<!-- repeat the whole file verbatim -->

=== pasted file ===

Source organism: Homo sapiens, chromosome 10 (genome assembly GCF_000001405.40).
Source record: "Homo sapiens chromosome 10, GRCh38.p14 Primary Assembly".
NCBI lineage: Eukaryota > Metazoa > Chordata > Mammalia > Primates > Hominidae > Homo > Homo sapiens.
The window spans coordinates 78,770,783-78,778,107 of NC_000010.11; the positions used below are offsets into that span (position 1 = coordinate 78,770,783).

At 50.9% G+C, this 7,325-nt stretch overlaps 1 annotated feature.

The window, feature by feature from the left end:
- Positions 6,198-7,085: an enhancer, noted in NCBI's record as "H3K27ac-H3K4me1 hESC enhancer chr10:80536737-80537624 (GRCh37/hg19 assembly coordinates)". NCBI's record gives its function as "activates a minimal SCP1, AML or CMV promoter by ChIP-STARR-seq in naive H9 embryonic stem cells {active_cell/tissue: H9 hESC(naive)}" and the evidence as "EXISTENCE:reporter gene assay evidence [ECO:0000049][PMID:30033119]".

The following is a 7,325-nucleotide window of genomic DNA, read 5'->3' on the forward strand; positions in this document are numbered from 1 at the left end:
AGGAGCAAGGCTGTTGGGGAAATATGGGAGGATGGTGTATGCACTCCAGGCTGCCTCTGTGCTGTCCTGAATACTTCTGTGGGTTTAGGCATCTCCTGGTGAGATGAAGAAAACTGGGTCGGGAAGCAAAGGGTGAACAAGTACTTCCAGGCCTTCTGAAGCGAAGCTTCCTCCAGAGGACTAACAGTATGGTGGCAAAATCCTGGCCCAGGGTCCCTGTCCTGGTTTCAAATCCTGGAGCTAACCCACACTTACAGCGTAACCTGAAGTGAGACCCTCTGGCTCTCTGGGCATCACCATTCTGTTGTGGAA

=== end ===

Source organism: Homo sapiens, chromosome 10 (genome assembly GCF_000001405.40).
Source record: "Homo sapiens chromosome 10, GRCh38.p14 Primary Assembly".
NCBI lineage: Eukaryota > Metazoa > Chordata > Mammalia > Primates > Hominidae > Homo > Homo sapiens.
The window spans coordinates 78,770,783-78,778,107 of NC_000010.11; the positions used below are offsets into that span (position 1 = coordinate 78,770,783).

At 50.9% G+C, this 7,325-nt stretch overlaps 1 annotated feature.

The window, feature by feature from the left end:
- Positions 6,198-7,085: an enhancer, noted in NCBI's record as "H3K27ac-H3K4me1 hESC enhancer chr10:80536737-80537624 (GRCh37/hg19 assembly coordinates)". NCBI's record gives its function as "activates a minimal SCP1, AML or CMV promoter by ChIP-STARR-seq in naive H9 embryonic stem cells {active_cell/tissue: H9 hESC(naive)}" and the evidence as "EXISTENCE:reporter gene assay evidence [ECO:0000049][PMID:30033119]".

The following is a 7,325-nucleotide window of genomic DNA, read 5'->3' on the forward strand; positions in this document are numbered from 1 at the left end:
AGGAGCAAGGCTGTTGGGGAAATATGGGAGGATGGTGTATGCACTCCAGGCTGCCTCTGTGCTGTCCTGAATACTTCTGTGGGTTTAGGCATCTCCTGGTGAGATGAAGAAAACTGGGTCGGGAAGCAAAGGGTGAACAAGTACTTCCAGGCCTTCTGAAGCGAAGCTTCCTCCAGAGGACTAACAGTATGGTGGCAAAATCCTGGCCCAGGGTCCCTGTCCTGGTTTCAAATCCTGGAGCTAACCCACACTTACAGCGTAACCTGAAGTGAGACCCTCTGGCTCTCTGGGCATCACCATTCTGTTGTGGAA